Jane, how is it working out with assignment X?
Is assignment Y still on track?
John, how is it working out with assignment X?
Is assignment Y still on track?
etc

This advantage of this approach is that the facilitator has control of the conversation and is able to acquire the needed information to steer upon in a fast way.

The disadvantage is that the facilitator is asking closed and specific questions. There’s no room left for non-result oriented feedback. The danger also exists that tasks that the facilitator is (becomes) not aware of other tasks the team member is working on. Underlying frustration and stress could not get to the surface and get the attention it needs. Further, the facilitator can also be experienced as controlling the work too much or checking up on people.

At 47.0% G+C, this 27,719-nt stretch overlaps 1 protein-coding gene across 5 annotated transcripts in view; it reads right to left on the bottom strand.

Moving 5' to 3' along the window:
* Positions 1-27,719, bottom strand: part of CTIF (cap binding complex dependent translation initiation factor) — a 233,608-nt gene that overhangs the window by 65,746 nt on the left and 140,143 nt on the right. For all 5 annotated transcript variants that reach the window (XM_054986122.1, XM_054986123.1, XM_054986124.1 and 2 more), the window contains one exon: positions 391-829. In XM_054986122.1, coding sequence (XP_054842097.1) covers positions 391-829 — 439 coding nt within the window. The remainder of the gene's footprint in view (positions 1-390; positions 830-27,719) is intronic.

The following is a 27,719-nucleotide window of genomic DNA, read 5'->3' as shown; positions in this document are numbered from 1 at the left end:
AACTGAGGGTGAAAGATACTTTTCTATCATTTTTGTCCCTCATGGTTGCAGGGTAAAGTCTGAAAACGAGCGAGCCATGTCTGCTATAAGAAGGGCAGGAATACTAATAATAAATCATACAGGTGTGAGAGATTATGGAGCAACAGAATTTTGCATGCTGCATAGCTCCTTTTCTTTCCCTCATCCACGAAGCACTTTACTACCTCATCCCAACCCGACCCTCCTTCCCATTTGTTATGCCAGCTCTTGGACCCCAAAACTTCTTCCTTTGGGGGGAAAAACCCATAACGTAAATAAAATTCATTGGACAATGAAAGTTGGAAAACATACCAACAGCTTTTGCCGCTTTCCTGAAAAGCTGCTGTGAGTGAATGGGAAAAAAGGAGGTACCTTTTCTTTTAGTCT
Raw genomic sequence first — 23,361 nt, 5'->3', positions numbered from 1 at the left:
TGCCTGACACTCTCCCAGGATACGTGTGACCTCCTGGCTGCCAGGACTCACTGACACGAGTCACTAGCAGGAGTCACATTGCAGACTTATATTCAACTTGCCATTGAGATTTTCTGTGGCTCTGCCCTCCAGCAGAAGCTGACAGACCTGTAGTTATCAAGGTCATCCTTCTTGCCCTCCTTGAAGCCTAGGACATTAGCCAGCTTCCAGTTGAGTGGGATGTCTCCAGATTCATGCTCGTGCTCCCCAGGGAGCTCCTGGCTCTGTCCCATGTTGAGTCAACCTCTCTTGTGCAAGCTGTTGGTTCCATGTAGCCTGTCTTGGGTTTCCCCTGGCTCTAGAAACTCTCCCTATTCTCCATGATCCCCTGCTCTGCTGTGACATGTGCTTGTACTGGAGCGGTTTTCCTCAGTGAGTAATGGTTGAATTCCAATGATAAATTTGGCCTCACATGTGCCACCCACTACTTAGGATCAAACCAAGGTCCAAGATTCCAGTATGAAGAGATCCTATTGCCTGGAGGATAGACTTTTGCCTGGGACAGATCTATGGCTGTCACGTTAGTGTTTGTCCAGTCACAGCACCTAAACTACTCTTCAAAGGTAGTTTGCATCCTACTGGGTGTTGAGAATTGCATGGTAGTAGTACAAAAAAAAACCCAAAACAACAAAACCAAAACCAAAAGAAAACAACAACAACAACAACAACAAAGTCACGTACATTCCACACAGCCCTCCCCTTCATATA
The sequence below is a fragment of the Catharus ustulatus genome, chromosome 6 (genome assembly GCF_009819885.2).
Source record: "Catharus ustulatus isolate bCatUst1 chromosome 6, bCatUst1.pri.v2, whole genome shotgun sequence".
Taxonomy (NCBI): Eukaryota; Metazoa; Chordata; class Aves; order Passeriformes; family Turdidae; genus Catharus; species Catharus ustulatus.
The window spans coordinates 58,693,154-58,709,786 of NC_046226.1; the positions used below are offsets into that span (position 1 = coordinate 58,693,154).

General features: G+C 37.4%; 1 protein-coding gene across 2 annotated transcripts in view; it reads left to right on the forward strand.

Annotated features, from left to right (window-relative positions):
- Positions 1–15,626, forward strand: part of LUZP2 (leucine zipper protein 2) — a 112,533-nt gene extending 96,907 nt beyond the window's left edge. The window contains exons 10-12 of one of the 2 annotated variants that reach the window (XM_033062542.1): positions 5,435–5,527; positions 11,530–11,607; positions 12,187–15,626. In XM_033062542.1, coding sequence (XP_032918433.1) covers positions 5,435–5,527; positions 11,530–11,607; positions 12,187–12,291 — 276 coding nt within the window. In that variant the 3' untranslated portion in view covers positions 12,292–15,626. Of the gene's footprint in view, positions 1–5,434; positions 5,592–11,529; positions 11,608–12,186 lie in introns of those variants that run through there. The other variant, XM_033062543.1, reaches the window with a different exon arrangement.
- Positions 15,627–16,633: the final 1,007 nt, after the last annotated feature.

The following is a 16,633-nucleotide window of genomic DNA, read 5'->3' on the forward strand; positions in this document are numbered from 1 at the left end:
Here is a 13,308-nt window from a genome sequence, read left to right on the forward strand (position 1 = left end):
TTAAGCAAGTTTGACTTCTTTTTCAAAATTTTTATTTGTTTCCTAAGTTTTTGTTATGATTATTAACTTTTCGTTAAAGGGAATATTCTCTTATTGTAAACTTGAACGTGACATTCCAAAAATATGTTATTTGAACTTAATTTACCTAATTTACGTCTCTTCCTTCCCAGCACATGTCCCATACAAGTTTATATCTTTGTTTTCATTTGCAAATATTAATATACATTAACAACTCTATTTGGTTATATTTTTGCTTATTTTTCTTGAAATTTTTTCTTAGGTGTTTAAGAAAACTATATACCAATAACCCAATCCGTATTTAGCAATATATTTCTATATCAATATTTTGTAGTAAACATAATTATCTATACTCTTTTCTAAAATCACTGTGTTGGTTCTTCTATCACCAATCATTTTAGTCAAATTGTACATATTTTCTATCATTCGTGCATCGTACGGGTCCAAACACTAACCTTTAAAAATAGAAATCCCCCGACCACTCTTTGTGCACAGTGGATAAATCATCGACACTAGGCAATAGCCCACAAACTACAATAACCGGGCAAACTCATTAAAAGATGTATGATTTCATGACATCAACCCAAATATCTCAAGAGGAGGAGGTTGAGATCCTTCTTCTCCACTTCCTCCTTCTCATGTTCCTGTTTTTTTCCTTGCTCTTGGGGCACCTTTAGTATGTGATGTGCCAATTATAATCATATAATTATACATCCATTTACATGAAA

The facilitator hosts the huddle

When the facilitator doesn’t lead, but hosts the huddle, the facilitator makes sure that everybody is heard, but the type of questions is different.

Tell me, Jane, what were your three most important things you did last week and how did it go?
What are your three most important tasks planned for this week?
Do you see any impediments? If so, how can we help?

The advantage of this approach is that the team member can reply what he wants. It could be that assignments X and Y were planned, but he didn’t have the time due to another unplanned assignment Z with higher priority. Further, there’s more room for team interaction and discussion.

Are you working on that too? I got the same request by mail!
Last week I had the same problem. Let’s discuss the solution after the huddle.
Don’t wait for a reply of John: he called in sick for this week.